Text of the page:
Basement Jaxx - Tales From The Basement
Basement Jaxx, the UK house duo responsible for club anthems such as Red Alert, Rendez-Vu, Romeo, Where’s Your Head At- and Do Your Thing, are returning to Australia to headline Future Music Festival. 3D’s Cyclone spoke with Simon Ratcliffe, the “studio boffin”.
One of dance music’s best-loved acts is plotting a comeback for 2009. Three years on from Crazy Itch Radio, Basement Jaxx – Simon Ratcliffe and Felix Buxton – will present their fifth album. But, first, they’ll tour Australia again with a new live show. “We gotta finish the album in the next three weeks, and then we’ve got February to rehearse the show, so hopefully we’ll be bringing you lots of new music,” says Ratcliffe, ordering a breakfast latte in his local café.
Basement Jaxx are survivors. They outlasted the backlash to a corporate dance culture at the end of the ’90s. Indeed, the Jaxx recast themselves by sagely pre-empting the 2000s’ hybridisation.
The Brits were established in underground house circles when they put out their debut, Remedy, in 1999. They’d developed Atlantic Jaxx Recordings earlier in the decade with cult club tracks like Flylife. Together with Daft Punk, The Jaxx brought a new energy – and eccentricity – to house. Even the US pioneers gave them props. Basement Jaxx consolidated their crossover status with Rooty, comprising the ubiquitous Where’s Your Head At-. On 2003’s rebellious Kish Kash they moved away from ‘funky house’, creating a punky urban mash-up – reconciling garage with two-step. Grime MC Dizzee Rascal featured alongside goth queen Siouxsie Sioux. The Jaxx won a Grammy for the album but, ironically, lost their US deal. They then returned with the underrated Crazy Itch Radio.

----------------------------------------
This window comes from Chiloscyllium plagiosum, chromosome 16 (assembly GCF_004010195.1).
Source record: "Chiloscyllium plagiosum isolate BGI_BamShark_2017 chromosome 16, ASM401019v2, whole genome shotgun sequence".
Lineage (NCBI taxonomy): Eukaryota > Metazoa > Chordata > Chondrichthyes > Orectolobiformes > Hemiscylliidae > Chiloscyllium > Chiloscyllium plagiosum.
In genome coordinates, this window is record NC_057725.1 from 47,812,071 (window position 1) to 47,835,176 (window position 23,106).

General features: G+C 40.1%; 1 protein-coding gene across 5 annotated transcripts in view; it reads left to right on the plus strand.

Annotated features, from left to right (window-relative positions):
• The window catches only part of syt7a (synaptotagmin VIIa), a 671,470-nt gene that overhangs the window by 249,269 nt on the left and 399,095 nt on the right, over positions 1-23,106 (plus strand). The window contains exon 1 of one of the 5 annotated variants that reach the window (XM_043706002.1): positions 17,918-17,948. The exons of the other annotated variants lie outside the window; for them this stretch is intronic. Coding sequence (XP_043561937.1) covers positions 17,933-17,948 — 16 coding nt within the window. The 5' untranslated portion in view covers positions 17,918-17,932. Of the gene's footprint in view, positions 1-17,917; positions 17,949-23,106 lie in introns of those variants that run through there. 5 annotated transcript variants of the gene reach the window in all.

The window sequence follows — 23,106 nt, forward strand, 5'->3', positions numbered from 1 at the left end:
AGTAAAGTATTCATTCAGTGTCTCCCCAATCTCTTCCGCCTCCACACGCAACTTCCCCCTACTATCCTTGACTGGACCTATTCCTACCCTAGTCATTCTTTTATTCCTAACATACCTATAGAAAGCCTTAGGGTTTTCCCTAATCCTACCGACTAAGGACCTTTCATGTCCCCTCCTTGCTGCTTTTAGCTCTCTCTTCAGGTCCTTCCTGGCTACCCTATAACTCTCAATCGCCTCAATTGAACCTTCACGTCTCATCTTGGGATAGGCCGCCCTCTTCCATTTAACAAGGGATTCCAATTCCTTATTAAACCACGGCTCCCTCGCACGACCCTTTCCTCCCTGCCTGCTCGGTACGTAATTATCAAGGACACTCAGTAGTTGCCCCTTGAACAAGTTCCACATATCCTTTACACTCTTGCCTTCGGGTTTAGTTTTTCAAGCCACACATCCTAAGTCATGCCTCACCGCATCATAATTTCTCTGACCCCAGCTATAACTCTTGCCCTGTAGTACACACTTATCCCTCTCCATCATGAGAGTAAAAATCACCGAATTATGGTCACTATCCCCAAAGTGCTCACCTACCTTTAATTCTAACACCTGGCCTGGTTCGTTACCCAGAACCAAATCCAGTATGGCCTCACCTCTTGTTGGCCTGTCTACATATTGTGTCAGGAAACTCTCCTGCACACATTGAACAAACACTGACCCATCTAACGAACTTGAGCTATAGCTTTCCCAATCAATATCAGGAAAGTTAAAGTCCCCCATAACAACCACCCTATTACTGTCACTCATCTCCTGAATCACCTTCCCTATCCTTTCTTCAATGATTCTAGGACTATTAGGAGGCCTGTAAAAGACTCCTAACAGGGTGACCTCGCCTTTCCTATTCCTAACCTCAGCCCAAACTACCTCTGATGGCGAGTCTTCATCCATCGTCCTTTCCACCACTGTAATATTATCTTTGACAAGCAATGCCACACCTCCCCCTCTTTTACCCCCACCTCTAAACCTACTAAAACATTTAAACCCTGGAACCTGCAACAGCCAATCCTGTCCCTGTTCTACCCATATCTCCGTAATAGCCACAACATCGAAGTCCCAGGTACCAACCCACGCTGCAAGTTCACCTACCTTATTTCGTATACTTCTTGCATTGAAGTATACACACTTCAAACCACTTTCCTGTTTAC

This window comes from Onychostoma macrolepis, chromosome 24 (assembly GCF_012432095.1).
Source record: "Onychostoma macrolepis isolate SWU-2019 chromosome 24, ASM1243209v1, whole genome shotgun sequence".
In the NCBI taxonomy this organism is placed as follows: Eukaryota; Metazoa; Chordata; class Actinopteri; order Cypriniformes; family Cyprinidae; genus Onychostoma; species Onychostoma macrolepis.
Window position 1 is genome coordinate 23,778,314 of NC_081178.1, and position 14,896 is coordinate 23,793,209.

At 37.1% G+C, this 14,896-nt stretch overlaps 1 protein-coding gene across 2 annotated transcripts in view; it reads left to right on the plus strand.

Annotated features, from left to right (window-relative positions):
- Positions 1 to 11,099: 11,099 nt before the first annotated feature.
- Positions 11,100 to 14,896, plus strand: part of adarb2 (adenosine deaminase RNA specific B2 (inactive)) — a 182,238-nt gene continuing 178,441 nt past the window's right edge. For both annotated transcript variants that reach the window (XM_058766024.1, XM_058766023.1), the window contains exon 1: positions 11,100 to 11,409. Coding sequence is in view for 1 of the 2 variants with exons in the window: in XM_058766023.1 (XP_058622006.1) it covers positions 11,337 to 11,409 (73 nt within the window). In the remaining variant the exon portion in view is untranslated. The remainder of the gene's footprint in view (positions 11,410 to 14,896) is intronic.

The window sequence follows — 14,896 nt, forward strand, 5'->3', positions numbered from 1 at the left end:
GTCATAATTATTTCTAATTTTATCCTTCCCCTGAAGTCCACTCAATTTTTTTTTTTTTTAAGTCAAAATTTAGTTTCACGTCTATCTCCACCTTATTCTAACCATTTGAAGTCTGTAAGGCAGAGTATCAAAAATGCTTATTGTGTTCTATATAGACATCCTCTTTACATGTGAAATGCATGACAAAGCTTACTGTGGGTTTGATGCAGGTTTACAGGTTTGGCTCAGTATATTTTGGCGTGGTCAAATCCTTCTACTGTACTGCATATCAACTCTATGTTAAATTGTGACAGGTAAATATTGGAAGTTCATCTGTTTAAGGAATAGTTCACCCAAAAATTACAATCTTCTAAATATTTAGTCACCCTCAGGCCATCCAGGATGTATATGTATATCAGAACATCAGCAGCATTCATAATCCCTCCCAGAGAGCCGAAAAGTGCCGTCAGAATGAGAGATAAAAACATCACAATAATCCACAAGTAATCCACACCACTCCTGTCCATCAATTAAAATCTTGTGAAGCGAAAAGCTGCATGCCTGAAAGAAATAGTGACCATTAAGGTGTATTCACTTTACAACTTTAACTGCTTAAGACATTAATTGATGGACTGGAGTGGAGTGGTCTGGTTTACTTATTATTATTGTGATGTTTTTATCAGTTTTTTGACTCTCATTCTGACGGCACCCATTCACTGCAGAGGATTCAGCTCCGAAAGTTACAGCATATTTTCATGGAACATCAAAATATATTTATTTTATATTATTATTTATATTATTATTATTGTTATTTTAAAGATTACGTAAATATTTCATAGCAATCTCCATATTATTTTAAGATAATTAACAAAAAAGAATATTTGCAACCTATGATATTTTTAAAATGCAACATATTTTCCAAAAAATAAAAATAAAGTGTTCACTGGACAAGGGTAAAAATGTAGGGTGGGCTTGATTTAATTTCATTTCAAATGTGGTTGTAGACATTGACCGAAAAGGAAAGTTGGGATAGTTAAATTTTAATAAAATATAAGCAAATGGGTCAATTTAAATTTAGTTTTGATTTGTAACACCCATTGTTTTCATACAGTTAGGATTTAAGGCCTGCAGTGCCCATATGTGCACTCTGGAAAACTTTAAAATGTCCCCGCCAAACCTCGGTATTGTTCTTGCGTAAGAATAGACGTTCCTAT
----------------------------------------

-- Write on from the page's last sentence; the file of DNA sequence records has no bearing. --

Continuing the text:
Buxton, tapping into surging regional music subcultures, had discovered Eastern European folk-dance (he assembled the comp Gypsy Beats and Balkan Bangers with DJ Russ Jones) and this permeated the album. Once more, Basement Jaxx chose unusual vocalists, among them Swedish RNB chick Robyn, who’s since reinvented herself as an electro starlet. She sang the Balkan-flavoured Hey U, the duo’s most recent single. “It’s a slight pity that more people didn’t hear the track we did with her ’cause I think it’s really good,” Ratcliffe regrets. He won’t accept credit for Robyn’s reappearance on the pop scene.
More than The Chemical Brothers, Basement Jaxx have maintained their credibility. Like Madonna, The Chemicals often seem to be chasing ‘cool’ associations (was anyone convinced by their Klaxons collab-), yet the Jaxx are cutting-edge. Ratcliffe is unable – rather than reluctant – to describe the vibe of their upcoming LP. “I can’t really tell you because we haven’t gone for one sound,” he explains. “It’s lots of songs, there’s lots of music – we’ve got a double-album’s worth of music. We’ve gotta try to work out whether we can release two records or just one.”
Basement Jaxx have reportedly liaised with Aussie Sam Sparro – and Ratcliffe rattles off other guests: Yoko Ono, Yo Majesty!, Santogold... However, they were unable to lure a dance icon. “The one person who we were trying to get for this album, as we did for the last album, was Grace Jones. She’s still eluding us. She’s hard to pin down.”